In this work, we use Keepaway as a case study for learning multiagent behaviors. In Keepaway, a team of keepers (in red) strives to maintain possession of the ball inside a rectangular region, without losing it to the opposing team of takers (in blue). The keepers' objective is to maximize the duration of the episode. We decompose Keepaway into two distinct components: PASS, which describes the behavior of the keeper with the ball in deciding to hold the ball or pass it to some teammate, and GETOPEN, which describes the behavior of its teammates in moving to promising positions on the field for receiving passes.
Our paper considers various policies (RANDOM, HAND-CODED, and LEARNED) for PASS and GETOPEN. This web page provides videos of the Keepaway task being executed while the keepers follow these variants of PASS and GETOPEN. Each execution corresponds to a pairing of some PASS and some GETOPEN policy. In order to facilitate visual comparison, videos that share a common PASS or GETOPEN policy are grouped together. Note that learning is switched off during these recordings.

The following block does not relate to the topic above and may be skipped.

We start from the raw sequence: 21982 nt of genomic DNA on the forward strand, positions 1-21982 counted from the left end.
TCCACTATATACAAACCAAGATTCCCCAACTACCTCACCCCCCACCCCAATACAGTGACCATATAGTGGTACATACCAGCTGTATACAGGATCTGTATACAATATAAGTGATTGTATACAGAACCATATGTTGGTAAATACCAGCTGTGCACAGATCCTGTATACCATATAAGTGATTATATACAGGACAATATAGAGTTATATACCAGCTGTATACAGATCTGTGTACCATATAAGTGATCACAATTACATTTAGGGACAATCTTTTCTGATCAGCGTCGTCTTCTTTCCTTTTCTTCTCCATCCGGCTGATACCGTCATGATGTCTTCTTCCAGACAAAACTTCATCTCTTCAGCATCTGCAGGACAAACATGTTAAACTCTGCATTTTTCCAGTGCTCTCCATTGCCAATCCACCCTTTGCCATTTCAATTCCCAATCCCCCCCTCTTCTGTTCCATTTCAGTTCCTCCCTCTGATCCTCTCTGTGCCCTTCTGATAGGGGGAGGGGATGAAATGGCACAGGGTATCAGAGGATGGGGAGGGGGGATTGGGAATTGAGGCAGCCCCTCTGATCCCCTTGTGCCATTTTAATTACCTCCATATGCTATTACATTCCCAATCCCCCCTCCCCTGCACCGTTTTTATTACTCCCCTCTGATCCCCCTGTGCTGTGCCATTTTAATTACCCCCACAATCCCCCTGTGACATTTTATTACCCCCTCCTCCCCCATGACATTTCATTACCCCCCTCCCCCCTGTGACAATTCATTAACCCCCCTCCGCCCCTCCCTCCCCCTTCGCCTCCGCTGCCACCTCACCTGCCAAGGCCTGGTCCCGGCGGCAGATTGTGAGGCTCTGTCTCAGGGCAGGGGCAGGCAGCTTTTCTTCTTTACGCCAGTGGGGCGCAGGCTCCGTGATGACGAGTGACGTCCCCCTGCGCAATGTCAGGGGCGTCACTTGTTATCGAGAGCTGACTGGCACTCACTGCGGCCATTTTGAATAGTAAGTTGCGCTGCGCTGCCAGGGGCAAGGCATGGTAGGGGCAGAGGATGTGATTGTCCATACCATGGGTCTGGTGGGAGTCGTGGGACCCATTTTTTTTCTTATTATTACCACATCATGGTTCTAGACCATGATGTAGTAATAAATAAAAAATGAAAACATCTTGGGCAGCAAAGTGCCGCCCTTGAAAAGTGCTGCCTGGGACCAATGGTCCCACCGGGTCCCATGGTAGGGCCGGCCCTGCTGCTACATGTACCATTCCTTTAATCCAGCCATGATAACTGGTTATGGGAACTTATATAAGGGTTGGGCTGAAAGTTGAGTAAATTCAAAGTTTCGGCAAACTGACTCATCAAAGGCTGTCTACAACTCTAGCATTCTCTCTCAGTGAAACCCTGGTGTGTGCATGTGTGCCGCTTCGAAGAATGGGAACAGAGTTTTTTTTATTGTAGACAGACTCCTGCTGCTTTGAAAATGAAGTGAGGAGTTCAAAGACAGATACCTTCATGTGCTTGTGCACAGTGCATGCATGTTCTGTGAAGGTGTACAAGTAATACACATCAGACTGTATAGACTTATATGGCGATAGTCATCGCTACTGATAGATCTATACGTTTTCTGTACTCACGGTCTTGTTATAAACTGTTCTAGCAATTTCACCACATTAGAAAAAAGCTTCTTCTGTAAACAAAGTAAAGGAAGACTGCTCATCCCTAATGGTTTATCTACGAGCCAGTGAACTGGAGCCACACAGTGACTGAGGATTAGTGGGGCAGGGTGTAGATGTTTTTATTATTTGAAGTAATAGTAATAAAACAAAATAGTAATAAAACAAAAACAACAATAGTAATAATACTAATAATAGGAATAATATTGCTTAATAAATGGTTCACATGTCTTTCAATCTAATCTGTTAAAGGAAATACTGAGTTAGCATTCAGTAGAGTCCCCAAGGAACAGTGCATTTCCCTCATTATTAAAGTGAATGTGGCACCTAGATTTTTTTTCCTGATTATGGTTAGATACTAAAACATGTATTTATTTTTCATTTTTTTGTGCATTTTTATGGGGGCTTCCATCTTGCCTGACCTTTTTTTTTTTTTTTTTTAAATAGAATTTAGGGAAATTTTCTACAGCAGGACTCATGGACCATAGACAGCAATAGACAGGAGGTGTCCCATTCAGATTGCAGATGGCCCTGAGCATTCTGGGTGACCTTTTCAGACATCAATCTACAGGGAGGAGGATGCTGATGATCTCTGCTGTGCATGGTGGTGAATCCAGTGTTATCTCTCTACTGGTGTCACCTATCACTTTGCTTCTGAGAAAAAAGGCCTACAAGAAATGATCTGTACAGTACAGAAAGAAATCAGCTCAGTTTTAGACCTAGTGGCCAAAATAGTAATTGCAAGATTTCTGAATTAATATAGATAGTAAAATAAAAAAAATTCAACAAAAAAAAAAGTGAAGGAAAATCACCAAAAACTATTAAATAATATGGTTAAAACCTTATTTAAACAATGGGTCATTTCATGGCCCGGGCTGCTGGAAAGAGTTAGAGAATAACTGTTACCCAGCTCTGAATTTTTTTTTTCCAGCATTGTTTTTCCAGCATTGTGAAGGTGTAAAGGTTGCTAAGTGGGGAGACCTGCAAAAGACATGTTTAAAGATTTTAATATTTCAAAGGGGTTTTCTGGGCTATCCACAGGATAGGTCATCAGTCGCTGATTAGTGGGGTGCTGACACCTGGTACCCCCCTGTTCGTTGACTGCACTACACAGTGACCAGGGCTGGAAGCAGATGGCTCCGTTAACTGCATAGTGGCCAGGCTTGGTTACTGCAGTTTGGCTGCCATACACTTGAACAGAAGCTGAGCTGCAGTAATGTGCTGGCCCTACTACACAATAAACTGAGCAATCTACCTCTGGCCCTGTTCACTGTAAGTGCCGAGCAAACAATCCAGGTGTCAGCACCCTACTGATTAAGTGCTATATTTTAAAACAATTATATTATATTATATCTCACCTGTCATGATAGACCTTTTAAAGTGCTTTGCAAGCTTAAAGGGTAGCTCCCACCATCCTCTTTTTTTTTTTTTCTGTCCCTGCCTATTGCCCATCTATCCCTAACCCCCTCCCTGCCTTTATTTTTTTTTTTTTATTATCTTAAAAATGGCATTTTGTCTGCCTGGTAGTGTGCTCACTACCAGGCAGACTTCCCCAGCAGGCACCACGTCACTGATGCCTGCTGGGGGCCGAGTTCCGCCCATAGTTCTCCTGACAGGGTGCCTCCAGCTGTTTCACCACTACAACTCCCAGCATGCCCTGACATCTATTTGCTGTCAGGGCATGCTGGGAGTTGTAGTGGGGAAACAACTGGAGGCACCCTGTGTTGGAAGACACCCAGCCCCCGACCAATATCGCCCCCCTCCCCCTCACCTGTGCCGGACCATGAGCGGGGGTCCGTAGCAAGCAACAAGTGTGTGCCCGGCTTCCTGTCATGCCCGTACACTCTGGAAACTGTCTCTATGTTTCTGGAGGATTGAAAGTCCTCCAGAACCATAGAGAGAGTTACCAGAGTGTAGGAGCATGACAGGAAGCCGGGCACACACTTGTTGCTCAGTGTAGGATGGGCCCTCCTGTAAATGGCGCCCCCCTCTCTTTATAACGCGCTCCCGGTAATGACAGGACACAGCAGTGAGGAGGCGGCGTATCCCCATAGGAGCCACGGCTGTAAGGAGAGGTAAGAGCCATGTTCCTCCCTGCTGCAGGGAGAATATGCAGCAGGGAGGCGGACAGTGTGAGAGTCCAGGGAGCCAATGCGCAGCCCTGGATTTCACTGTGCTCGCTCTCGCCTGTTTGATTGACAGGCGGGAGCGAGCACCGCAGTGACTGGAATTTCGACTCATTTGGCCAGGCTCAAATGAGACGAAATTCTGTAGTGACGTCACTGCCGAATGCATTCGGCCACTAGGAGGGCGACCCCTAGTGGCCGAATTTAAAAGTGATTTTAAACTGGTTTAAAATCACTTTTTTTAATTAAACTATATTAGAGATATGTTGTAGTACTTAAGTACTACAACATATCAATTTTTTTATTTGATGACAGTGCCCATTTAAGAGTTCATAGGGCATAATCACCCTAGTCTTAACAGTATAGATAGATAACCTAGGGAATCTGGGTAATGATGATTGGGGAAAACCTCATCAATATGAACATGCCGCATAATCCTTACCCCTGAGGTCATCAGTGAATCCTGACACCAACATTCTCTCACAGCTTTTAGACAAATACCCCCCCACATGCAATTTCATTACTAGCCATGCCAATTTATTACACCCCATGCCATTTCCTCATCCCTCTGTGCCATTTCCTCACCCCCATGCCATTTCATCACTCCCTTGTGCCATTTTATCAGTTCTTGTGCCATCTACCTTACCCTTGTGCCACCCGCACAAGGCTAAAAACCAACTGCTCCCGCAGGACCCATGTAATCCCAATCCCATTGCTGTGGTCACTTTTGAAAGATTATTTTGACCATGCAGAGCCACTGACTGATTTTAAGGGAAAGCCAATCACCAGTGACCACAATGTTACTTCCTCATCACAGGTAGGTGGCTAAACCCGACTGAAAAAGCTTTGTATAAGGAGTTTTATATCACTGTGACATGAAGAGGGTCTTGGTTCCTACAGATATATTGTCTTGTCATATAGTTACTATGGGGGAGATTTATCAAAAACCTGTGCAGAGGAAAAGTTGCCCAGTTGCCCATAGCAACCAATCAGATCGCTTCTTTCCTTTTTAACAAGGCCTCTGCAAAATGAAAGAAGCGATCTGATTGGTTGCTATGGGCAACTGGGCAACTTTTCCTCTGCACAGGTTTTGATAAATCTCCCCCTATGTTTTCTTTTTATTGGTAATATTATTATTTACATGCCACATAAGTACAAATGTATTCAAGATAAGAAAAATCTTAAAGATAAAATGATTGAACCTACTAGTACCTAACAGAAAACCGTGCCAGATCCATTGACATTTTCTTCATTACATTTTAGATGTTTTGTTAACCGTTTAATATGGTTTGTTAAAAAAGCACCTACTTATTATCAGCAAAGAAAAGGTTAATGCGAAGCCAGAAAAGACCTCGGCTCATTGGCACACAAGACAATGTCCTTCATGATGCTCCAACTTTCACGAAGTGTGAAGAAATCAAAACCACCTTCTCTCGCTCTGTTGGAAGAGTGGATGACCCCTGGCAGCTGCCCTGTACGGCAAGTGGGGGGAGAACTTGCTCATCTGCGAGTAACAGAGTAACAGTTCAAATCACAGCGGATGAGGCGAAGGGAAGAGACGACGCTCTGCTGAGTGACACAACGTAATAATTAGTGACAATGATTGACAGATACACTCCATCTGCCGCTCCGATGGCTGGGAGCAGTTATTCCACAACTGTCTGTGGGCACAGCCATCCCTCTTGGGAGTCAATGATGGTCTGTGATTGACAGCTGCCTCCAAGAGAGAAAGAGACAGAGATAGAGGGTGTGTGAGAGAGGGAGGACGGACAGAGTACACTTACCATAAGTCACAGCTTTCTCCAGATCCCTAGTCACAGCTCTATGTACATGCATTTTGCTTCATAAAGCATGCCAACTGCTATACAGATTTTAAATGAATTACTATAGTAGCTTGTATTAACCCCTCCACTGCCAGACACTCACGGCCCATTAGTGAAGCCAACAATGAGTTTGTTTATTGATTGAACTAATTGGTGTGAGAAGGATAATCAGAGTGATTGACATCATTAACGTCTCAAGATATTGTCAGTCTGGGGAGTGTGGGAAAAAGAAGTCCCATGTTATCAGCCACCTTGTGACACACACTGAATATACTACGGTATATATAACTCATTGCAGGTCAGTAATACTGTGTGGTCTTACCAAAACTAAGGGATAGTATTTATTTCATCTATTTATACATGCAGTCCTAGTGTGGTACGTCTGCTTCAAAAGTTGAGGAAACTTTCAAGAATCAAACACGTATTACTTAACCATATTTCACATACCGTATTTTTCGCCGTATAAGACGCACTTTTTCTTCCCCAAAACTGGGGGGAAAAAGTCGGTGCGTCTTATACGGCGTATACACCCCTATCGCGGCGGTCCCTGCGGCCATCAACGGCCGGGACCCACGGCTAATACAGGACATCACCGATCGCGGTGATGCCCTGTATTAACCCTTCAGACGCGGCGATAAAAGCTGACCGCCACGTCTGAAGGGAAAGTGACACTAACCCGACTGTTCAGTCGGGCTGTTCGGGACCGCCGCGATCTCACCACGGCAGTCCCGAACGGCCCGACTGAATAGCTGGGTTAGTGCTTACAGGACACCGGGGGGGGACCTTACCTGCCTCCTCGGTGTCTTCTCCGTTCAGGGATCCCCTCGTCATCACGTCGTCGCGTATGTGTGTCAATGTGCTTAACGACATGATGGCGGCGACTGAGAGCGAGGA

In each video, the corresponding pairing is executed for 25 episodes. Due to the high stochasticity in the Keepaway task, the hold time achieved in each such recording does not represent the average performance of the policy, which is specified below the video. Each frame shows the current cycle number, as well as the total number of cycles. Each cycle lasts 100 milliseconds in simulated time. Policy names are abbreviated as in the paper (PASS as P, GETOPEN as GO, RANDOM as R, HAND-CODED as HC, and LEARNED as L.). The videos are in swf (Flash) format, and require that your browser have a Flash plug-in. Please use the red buttons to play, pause, and step through the videos.